It might be helpful to frame this question in terms of how your
world's secondary schools might teach several subjects differently
from our own:
We've all heard Clarke's maxim that "any sufficiently advanced technology is indistinguishable from magic," so how would people in a merged world teach magic? If it's a fundamental law of nature, why wouldn't it be taught in science class? How would it be taught? It's not pseudoscience if it's real. Would "divination" be included in the scientific method?
If one of the magical abilities present in your world is the ability to read or control minds, then the nature of history becomes difficult. If the Archvizier of Dunlop suddenly became a murderous despot in 1277, who's to say that she wasn't brainwashed to aid her cousin's coup later that year? Maybe her cousin wasn't the saint she's always been portrayed as. Think of all the crazy crackpot historical theories in our world - Bigfoot, the Chupacabra, the Illuminati - and realize that in your world, they're all possible.
On the face of it, this would seem to be the same in your merged world as it is in ours, but if a divination spell can instantly prove any theorem or solve any algorithm, why would complex mathematics such as calculus have ever emerged? However, if there is an "arithmancy" that governs magical work, the line between science and magic begins to blur and the two might aid one another.
As other answers have noted, the economics of such a world would be vastly different than our own. If something is cheaper when done magically, the scientific supply of that good or service will dry up. However, if science does something cheaper than the magical equivalent, what happens to the person who can perform that service inherently? For instance, if scientific transportation is cheaper than magical teleportation, what happens to the people who have the magical ability to teleport others through space? Do they ply their trade to the wealthy, or do they try to earn money by other means?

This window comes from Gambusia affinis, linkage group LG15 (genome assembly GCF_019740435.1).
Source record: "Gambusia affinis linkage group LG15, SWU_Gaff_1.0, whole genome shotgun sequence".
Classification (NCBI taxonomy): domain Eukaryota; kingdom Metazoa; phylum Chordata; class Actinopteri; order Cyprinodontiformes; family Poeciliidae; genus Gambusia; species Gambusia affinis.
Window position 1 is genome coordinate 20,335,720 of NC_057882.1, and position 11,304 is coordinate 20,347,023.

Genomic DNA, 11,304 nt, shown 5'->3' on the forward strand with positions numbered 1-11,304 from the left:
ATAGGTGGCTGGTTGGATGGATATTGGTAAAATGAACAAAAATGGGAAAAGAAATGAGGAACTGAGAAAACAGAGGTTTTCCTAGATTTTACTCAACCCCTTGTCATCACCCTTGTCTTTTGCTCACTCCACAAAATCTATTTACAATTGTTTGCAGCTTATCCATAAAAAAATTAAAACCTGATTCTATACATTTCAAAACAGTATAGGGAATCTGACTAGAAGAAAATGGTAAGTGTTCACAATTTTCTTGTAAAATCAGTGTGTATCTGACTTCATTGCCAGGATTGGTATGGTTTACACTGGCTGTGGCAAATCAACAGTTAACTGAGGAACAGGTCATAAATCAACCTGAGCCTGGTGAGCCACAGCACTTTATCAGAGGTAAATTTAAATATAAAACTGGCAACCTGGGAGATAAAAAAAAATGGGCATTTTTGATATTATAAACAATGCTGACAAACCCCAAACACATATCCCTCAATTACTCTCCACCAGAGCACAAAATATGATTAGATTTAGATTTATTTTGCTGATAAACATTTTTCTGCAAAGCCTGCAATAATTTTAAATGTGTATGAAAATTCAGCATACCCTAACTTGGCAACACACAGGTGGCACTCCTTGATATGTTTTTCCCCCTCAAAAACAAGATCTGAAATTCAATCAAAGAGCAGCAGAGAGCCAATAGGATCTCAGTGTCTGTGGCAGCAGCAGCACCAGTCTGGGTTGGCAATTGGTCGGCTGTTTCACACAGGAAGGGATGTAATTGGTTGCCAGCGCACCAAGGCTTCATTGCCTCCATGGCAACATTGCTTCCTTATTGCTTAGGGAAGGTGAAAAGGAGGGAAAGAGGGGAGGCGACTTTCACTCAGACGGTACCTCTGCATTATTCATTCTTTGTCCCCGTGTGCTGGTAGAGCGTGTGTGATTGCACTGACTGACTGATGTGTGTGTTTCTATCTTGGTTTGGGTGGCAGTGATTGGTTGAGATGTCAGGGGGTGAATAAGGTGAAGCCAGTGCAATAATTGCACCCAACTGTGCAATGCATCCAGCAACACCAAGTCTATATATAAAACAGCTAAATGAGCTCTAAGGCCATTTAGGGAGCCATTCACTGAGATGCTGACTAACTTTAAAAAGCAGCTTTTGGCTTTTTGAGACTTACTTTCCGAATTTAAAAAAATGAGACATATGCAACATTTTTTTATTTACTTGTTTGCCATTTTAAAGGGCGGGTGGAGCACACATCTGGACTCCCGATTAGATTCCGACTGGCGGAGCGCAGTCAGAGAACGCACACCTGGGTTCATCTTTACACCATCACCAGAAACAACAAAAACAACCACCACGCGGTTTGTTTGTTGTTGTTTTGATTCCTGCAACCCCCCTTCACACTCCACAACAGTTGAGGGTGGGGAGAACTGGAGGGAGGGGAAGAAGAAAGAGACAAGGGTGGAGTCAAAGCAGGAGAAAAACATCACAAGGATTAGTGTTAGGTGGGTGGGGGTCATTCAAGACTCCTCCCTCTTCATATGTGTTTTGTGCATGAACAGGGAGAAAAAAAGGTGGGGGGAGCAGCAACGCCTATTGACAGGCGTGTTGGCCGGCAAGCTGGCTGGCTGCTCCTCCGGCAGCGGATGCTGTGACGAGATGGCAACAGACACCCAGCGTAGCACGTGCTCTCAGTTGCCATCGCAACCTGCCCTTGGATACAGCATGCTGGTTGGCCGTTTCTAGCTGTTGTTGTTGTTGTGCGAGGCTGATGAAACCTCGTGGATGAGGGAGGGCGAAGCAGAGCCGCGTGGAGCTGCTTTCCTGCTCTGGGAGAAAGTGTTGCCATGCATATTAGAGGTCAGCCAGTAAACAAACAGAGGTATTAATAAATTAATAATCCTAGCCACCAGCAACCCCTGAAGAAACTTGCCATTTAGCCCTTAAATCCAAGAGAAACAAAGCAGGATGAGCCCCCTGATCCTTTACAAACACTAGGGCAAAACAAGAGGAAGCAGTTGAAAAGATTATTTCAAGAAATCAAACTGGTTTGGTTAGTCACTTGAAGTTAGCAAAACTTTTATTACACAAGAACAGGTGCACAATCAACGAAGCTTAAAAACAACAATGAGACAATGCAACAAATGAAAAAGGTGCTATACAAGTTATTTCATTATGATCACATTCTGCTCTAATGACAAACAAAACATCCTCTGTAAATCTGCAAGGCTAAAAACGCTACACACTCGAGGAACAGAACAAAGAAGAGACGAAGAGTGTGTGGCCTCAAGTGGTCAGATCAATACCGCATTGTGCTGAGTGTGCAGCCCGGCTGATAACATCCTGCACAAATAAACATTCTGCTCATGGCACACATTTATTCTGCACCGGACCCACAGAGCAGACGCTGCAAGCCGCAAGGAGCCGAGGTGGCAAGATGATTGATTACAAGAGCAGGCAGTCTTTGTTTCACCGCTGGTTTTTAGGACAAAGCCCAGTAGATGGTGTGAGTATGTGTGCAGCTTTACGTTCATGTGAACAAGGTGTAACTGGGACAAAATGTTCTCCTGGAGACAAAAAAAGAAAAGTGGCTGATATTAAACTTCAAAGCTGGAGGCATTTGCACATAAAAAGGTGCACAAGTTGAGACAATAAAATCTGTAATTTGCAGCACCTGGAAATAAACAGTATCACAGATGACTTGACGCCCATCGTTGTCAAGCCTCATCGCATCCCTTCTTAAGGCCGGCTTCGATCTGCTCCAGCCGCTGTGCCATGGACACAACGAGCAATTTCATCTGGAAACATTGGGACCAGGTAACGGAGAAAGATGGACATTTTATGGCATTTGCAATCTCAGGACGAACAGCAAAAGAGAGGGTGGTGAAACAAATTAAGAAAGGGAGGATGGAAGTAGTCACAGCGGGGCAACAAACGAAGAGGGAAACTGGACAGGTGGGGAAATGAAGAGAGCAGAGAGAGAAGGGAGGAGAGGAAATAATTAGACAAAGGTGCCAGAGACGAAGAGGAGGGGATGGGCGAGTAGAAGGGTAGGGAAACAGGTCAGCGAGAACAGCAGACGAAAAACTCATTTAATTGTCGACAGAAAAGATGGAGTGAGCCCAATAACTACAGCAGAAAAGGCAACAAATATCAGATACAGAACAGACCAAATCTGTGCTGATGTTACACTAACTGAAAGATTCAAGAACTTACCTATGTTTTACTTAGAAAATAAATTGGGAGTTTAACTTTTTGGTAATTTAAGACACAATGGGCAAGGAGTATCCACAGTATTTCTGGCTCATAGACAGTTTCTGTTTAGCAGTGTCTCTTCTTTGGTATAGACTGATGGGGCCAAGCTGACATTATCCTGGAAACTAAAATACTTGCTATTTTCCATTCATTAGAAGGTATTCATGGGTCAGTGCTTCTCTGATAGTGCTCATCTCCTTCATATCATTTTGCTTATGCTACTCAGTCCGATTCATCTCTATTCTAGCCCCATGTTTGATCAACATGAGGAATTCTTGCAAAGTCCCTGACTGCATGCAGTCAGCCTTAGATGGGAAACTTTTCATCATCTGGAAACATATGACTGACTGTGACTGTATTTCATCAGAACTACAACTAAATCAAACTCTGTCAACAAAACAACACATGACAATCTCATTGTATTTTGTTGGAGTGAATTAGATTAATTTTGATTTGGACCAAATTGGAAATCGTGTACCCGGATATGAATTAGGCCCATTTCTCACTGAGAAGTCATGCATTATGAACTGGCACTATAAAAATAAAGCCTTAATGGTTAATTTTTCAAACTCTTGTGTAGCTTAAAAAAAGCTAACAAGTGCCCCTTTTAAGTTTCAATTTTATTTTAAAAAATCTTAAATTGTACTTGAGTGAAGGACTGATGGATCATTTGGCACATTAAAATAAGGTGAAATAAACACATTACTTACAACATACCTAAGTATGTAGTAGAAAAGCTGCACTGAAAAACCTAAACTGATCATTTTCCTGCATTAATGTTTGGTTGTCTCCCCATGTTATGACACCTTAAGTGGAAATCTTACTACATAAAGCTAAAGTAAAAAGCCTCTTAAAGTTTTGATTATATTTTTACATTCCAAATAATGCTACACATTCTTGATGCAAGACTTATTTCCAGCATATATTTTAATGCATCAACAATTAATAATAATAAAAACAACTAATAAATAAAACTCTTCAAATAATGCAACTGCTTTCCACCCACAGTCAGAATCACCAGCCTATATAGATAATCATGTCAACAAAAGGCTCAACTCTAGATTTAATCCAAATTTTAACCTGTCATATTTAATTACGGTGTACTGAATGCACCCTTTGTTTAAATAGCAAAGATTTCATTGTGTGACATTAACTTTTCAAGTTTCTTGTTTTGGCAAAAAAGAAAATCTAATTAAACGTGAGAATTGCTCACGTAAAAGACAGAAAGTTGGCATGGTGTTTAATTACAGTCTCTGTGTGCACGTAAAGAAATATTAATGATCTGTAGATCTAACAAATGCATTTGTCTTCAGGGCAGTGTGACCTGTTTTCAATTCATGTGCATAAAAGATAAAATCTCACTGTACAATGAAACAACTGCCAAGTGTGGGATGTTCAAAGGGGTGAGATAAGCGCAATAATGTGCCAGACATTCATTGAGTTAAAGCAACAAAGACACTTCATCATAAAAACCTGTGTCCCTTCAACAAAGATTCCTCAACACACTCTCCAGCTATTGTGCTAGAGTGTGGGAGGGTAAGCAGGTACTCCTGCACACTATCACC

"ilinamorato, that's silly," you say, "this question is ABOUT technology!" But hear me out. Cheap conjuration of basic objects would mean that mass manufacturing never developed, so other forces would have to have driven scientific development. We might see a much earlier development of digital information systems. Conversely, if magical conjuration could be applied to the manufacturing process, you might find yourself in a world with far cheaper, more quality-built manufactured objects.
In such a world, science fiction and fantasy would not be a pseudo-subcultural genre, but a genre that encompassed their everyday lives. So what would "genre fiction" be like? Do nerds read books about life in a magicless world - our world?
If the magic in your world allows for quick travel to distant lands, foreign language will be a much more important class to take. If it allows for time travel, the dead languages of the past and uninvented languages of the future must be considered. You wouldn't want to offend your future self.